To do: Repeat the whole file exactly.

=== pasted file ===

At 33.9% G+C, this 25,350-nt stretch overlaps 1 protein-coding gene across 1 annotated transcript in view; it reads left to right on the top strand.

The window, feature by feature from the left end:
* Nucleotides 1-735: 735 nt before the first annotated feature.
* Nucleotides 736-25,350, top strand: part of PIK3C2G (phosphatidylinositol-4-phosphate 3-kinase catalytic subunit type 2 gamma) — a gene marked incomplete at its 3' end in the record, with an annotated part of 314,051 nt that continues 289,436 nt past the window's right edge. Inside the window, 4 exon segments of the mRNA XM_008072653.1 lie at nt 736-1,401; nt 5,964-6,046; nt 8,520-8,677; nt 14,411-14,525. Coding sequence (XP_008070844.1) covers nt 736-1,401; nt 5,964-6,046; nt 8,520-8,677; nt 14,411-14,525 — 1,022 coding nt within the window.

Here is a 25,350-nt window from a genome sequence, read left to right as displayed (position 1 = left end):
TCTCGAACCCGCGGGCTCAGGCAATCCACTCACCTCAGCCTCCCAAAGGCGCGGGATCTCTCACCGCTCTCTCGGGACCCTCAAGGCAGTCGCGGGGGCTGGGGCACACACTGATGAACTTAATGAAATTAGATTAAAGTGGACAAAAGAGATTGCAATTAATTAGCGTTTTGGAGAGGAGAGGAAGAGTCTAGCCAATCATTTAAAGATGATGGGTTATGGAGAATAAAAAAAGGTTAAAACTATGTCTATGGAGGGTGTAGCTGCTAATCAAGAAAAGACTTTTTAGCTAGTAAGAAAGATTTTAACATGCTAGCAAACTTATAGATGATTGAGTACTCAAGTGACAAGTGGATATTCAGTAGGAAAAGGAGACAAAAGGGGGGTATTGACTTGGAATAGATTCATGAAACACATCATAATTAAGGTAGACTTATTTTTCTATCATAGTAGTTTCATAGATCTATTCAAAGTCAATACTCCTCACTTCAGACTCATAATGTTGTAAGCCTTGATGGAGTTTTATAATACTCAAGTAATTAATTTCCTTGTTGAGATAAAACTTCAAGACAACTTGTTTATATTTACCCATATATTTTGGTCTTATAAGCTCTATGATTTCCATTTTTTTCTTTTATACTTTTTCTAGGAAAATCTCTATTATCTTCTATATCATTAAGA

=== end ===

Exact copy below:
At 33.9% G+C, this 25,350-nt stretch overlaps 1 protein-coding gene across 1 annotated transcript in view; it reads left to right on the top strand.

The window, feature by feature from the left end:
* Nucleotides 1-735: 735 nt before the first annotated feature.
* Nucleotides 736-25,350, top strand: part of PIK3C2G (phosphatidylinositol-4-phosphate 3-kinase catalytic subunit type 2 gamma) — a gene marked incomplete at its 3' end in the record, with an annotated part of 314,051 nt that continues 289,436 nt past the window's right edge. Inside the window, 4 exon segments of the mRNA XM_008072653.1 lie at nt 736-1,401; nt 5,964-6,046; nt 8,520-8,677; nt 14,411-14,525. Coding sequence (XP_008070844.1) covers nt 736-1,401; nt 5,964-6,046; nt 8,520-8,677; nt 14,411-14,525 — 1,022 coding nt within the window.

Here is a 25,350-nt window from a genome sequence, read left to right as displayed (position 1 = left end):
TCTCGAACCCGCGGGCTCAGGCAATCCACTCACCTCAGCCTCCCAAAGGCGCGGGATCTCTCACCGCTCTCTCGGGACCCTCAAGGCAGTCGCGGGGGCTGGGGCACACACTGATGAACTTAATGAAATTAGATTAAAGTGGACAAAAGAGATTGCAATTAATTAGCGTTTTGGAGAGGAGAGGAAGAGTCTAGCCAATCATTTAAAGATGATGGGTTATGGAGAATAAAAAAAGGTTAAAACTATGTCTATGGAGGGTGTAGCTGCTAATCAAGAAAAGACTTTTTAGCTAGTAAGAAAGATTTTAACATGCTAGCAAACTTATAGATGATTGAGTACTCAAGTGACAAGTGGATATTCAGTAGGAAAAGGAGACAAAAGGGGGGTATTGACTTGGAATAGATTCATGAAACACATCATAATTAAGGTAGACTTATTTTTCTATCATAGTAGTTTCATAGATCTATTCAAAGTCAATACTCCTCACTTCAGACTCATAATGTTGTAAGCCTTGATGGAGTTTTATAATACTCAAGTAATTAATTTCCTTGTTGAGATAAAACTTCAAGACAACTTGTTTATATTTACCCATATATTTTGGTCTTATAAGCTCTATGATTTCCATTTTTTTCTTTTATACTTTTTCTAGGAAAATCTCTATTATCTTCTATATCATTAAGA